# Why is $e^{a\pi i}\neq (-1)^a$?

Why are the following statements incorrect? I have trouble understanding my mistake. $$e^{a\cdot \pi i} = e^{\pi i^a} = (-1)^a$$ $$e^{a\cdot 2\pi i} = e^{2\pi i^a} = (1)^a =1$$

Any clues would be appreciated!

• When you write $e^{\pi i^a}$, do you really mean $(e^{i\pi})^a$? – Arthur Nov 9 '17 at 16:14
• Related – Giuseppe Negro Nov 9 '17 at 16:36

Your mistake is believing that $(a^b)^c = a^{bc} = (a^c)^b$ is true when the exponents aren't real. It's not. Or, if we force it to be, then your argument shows that every non-zero number is in fact $1$. I know which set of consequences I'd rather live with.
• Never. When the exponents aren't real (or when the base is not a positive real), exponentiation is multivalued, and there is no good, consistent way to choose among the multiple values that plays nicely with the exponentiation rules like the one above, or $a^{b+c}=a^ba^c$. Sure, you can find specific values that work, but there is no general condition that makes it always work, except for "base is positive and exponents are real". – Arthur Nov 9 '17 at 17:21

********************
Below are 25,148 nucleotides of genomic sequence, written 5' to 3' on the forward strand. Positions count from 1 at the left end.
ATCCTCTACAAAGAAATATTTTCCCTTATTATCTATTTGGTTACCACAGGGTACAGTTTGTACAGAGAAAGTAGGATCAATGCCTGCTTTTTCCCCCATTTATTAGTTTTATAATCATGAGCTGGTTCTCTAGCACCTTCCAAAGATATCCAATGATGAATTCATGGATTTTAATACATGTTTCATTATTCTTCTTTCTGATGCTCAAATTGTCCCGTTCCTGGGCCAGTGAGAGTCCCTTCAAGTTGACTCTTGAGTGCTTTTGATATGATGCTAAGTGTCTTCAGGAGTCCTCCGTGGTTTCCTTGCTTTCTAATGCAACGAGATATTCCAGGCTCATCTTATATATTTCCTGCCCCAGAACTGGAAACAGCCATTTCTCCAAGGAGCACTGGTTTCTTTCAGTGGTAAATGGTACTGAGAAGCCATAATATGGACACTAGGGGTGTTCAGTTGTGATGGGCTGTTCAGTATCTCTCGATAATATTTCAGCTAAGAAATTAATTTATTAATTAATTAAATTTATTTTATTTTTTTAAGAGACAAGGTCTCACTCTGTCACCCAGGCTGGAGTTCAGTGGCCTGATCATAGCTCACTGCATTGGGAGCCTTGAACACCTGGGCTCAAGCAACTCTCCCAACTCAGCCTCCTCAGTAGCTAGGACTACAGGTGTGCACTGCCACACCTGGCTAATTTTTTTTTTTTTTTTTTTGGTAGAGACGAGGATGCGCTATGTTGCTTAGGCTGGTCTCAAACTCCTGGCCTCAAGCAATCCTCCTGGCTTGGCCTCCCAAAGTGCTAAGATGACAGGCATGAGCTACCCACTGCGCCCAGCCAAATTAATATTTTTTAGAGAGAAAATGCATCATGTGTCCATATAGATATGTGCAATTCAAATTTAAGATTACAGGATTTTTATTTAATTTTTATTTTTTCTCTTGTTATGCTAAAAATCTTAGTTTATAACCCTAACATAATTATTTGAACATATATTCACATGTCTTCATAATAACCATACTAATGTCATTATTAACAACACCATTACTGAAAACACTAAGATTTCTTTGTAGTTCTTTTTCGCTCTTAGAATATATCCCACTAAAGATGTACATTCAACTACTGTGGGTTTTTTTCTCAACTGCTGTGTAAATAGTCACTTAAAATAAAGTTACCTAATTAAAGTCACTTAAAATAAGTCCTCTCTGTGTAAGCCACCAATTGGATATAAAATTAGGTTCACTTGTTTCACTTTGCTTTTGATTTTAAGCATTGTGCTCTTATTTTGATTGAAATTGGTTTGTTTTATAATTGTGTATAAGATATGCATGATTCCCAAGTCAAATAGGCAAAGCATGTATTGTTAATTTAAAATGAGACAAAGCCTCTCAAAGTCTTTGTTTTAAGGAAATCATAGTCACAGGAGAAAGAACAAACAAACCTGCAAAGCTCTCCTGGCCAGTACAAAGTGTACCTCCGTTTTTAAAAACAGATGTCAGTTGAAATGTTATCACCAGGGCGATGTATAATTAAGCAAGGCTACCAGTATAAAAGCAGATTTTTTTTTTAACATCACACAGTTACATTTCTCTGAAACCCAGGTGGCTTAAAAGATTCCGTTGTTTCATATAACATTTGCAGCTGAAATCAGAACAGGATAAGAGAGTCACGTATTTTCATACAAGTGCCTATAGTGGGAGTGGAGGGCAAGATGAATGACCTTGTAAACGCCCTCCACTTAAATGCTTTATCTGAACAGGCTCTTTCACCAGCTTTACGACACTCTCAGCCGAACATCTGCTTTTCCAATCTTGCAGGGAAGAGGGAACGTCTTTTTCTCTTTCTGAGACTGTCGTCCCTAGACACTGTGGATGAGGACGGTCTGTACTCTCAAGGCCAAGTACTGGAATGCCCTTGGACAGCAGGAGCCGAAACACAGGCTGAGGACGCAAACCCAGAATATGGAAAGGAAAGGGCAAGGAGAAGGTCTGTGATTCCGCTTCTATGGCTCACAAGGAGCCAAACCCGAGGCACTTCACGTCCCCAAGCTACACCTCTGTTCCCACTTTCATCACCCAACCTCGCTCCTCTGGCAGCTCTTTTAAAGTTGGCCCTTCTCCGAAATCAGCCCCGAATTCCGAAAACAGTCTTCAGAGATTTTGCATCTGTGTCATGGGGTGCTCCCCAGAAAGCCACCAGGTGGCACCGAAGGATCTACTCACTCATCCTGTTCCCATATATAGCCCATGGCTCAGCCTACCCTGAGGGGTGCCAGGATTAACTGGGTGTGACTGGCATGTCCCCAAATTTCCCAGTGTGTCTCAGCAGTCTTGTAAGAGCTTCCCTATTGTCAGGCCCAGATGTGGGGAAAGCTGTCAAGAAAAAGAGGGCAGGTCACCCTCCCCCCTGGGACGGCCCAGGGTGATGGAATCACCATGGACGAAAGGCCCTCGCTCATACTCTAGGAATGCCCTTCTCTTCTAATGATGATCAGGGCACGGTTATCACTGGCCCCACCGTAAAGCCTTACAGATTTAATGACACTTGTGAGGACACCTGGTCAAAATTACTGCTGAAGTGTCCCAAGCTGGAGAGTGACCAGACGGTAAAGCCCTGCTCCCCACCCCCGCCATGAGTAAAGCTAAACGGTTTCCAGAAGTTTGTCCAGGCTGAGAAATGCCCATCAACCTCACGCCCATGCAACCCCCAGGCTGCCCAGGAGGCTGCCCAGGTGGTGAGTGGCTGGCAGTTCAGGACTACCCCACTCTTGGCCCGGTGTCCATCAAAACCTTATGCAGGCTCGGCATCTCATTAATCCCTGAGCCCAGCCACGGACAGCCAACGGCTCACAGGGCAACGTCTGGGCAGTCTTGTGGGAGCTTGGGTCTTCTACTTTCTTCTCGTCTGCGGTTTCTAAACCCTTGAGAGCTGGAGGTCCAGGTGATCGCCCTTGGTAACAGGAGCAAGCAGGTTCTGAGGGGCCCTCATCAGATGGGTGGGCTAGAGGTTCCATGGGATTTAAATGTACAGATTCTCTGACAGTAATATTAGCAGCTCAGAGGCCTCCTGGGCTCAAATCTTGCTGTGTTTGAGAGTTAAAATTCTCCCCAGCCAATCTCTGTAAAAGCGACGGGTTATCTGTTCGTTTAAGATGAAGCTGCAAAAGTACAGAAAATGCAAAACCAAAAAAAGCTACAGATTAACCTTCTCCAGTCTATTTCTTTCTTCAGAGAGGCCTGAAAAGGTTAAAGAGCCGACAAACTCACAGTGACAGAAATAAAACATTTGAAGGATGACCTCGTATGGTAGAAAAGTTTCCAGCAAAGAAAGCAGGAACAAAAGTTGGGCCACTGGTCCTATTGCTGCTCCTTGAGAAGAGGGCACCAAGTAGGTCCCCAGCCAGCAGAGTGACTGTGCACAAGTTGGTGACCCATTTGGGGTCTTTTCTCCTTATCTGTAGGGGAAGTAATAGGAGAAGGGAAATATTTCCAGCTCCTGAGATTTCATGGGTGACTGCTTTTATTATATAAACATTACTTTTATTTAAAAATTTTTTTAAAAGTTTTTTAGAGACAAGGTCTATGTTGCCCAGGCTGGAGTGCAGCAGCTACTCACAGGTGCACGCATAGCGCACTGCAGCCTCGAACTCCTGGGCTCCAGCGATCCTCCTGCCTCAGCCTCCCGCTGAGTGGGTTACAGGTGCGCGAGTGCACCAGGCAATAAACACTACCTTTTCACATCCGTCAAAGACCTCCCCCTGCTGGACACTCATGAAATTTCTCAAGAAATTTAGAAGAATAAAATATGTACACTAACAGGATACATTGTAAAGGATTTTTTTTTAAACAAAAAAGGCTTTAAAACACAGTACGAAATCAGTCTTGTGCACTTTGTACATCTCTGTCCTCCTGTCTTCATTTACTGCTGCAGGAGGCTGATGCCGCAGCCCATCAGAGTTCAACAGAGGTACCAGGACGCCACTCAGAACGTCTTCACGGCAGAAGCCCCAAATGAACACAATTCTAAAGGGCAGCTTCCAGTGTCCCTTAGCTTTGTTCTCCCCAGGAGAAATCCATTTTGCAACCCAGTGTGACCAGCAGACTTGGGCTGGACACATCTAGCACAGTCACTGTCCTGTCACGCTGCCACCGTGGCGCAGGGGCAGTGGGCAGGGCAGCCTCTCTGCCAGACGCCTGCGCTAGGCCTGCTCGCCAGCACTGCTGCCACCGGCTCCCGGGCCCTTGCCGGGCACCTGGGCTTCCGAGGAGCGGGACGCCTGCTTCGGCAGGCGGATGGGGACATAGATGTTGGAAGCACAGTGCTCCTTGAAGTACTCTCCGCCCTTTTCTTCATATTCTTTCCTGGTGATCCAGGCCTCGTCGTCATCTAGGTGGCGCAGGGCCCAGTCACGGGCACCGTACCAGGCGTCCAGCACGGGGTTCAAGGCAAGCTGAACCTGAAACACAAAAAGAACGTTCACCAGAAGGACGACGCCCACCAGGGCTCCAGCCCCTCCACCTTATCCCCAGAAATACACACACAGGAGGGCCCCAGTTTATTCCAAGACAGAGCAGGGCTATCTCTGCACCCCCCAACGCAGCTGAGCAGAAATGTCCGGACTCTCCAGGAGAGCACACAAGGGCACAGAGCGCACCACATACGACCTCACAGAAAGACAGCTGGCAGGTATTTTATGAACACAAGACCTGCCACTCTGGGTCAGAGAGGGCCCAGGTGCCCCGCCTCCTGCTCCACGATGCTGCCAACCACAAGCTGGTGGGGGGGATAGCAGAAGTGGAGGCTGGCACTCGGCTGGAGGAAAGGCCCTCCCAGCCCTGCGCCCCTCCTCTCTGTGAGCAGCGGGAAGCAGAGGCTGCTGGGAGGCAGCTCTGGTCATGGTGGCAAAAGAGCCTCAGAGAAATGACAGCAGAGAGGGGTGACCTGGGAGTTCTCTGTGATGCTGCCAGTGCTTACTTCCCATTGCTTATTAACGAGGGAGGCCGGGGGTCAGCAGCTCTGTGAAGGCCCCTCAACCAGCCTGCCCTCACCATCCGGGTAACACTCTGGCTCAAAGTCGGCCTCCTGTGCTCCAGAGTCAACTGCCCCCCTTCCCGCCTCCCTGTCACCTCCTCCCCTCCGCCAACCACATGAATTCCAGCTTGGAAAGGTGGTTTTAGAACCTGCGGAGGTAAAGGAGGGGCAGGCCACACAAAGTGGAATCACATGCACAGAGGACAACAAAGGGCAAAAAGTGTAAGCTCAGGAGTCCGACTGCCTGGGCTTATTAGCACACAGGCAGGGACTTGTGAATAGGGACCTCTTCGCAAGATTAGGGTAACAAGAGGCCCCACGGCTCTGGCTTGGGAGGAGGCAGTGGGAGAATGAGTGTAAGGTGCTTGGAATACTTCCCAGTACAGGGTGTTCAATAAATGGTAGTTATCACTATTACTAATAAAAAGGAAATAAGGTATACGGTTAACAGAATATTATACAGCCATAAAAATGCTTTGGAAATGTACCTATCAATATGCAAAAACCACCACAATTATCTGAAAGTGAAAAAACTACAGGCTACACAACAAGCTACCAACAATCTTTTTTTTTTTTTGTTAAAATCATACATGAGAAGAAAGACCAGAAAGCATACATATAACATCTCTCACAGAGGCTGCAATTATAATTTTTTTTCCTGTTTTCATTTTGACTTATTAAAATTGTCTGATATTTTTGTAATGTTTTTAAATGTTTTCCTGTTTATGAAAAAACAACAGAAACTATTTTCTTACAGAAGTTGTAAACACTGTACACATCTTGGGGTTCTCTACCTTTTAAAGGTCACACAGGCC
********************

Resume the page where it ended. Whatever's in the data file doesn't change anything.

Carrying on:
I'm going to presume that by $e^{2\pi i^a}$ you meant $(e^{2\pi i})^a.$ You seem to suggest that since $e^{2\pi i} = 1$ you should have $e^{2\pi ia} = (e^{2\pi i})^a = 1^a = 1$ for every value of $a.$
The problem is that although exponential functions are one-to-one functions when their arguments are real, they are not one-to-one with complex arguments, and that upsets these usual identities. It is not only when $b=1$ that one can have $b^x=1.$
In conventional usage, $a^{b^{\,c}}$ means $a^{\left( b^{\,c}\right)},$ not $(a^b)^c.$